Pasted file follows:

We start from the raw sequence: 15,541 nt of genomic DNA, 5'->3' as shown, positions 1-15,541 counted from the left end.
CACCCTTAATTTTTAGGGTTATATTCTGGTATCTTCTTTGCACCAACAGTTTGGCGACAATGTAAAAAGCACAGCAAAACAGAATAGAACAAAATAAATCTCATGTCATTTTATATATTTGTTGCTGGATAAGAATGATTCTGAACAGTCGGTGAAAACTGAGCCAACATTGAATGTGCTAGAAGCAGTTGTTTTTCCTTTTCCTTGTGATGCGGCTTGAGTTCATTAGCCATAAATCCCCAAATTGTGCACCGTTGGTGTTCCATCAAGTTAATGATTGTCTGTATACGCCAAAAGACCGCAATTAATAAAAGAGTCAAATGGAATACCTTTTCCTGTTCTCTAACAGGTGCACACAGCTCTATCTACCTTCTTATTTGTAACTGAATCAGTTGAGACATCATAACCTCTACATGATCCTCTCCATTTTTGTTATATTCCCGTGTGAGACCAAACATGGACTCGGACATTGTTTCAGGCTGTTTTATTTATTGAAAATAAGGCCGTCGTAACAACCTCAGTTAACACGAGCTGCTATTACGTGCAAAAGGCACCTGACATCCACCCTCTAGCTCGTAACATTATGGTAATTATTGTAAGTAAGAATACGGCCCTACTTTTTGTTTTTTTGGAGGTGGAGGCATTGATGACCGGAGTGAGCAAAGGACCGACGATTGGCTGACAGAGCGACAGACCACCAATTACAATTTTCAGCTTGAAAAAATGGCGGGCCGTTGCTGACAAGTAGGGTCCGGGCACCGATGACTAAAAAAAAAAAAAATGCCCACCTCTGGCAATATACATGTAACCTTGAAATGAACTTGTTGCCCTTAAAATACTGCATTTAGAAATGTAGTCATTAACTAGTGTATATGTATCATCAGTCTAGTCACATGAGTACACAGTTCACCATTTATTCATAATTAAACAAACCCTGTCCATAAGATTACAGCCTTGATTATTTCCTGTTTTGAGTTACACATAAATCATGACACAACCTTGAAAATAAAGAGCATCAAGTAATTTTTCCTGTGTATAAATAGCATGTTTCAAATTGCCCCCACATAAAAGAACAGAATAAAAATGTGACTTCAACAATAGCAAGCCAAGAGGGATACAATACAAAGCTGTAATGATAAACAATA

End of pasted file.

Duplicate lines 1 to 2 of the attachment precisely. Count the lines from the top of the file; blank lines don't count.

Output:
We start from the raw sequence: 15,541 nt of genomic DNA, 5'->3' as shown, positions 1-15,541 counted from the left end.
CACCCTTAATTTTTAGGGTTATATTCTGGTATCTTCTTTGCACCAACAGTTTGGCGACAATGTAAAAAGCACAGCAAAACAGAATAGAACAAAATAAATCTCATGTCATTTTATATATTTGTTGCTGGATAAGAATGATTCTGAACAGTCGGTGAAAACTGAGCCAACATTGAATGTGCTAGAAGCAGTTGTTTTTCCTTTTCCTTGTGATGCGGCTTGAGTTCATTAGCCATAAATCCCCAAATTGTGCACCGTTGGTGTTCCATCAAGTTAATGATTGTCTGTATACGCCAAAAGACCGCAATTAATAAAAGAGTCAAATGGAATACCTTTTCCTGTTCTCTAACAGGTGCACACAGCTCTATCTACCTTCTTATTTGTAACTGAATCAGTTGAGACATCATAACCTCTACATGATCCTCTCCATTTTTGTTATATTCCCGTGTGAGACCAAACATGGACTCGGACATTGTTTCAGGCTGTTTTATTTATTGAAAATAAGGCCGTCGTAACAACCTCAGTTAACACGAGCTGCTATTACGTGCAAAAGGCACCTGACATCCACCCTCTAGCTCGTAACATTATGGTAATTATTGTAAGTAAGAATACGGCCCTACTTTTTGTTTTTTTGGAGGTGGAGGCATTGATGACCGGAGTGAGCAAAGGACCGACGATTGGCTGACAGAGCGACAGACCACCAATTACAATTTTCAGCTTGAAAAAATGGCGGGCCGTTGCTGACAAGTAGGGTCCGGGCACCGATGACTAAAAAAAAAAAAAATGCCCACCTCTGGCAATATACATGTAACCTTGAAATGAACTTGTTGCCCTTAAAATACTGCATTTAGAAATGTAGTCATTAACTAGTGTATATGTATCATCAGTCTAGTCACATGAGTACACAGTTCACCATTTATTCATAATTAAACAAACCCTGTCCATAAGATTACAGCCTTGATTATTTCCTGTTTTGAGTTACACATAAATCATGACACAACCTTGAAAATAAAGAGCATCAAGTAATTTTTCCTGTGTATAAATAGCATGTTTCAAATTGCCCCCACATAAAAGAACAGAATAAAAATGTGACTTCAACAATAGCAAGCCAAGAGGGATACAATACAAAGCTGTAATGATAAACAATA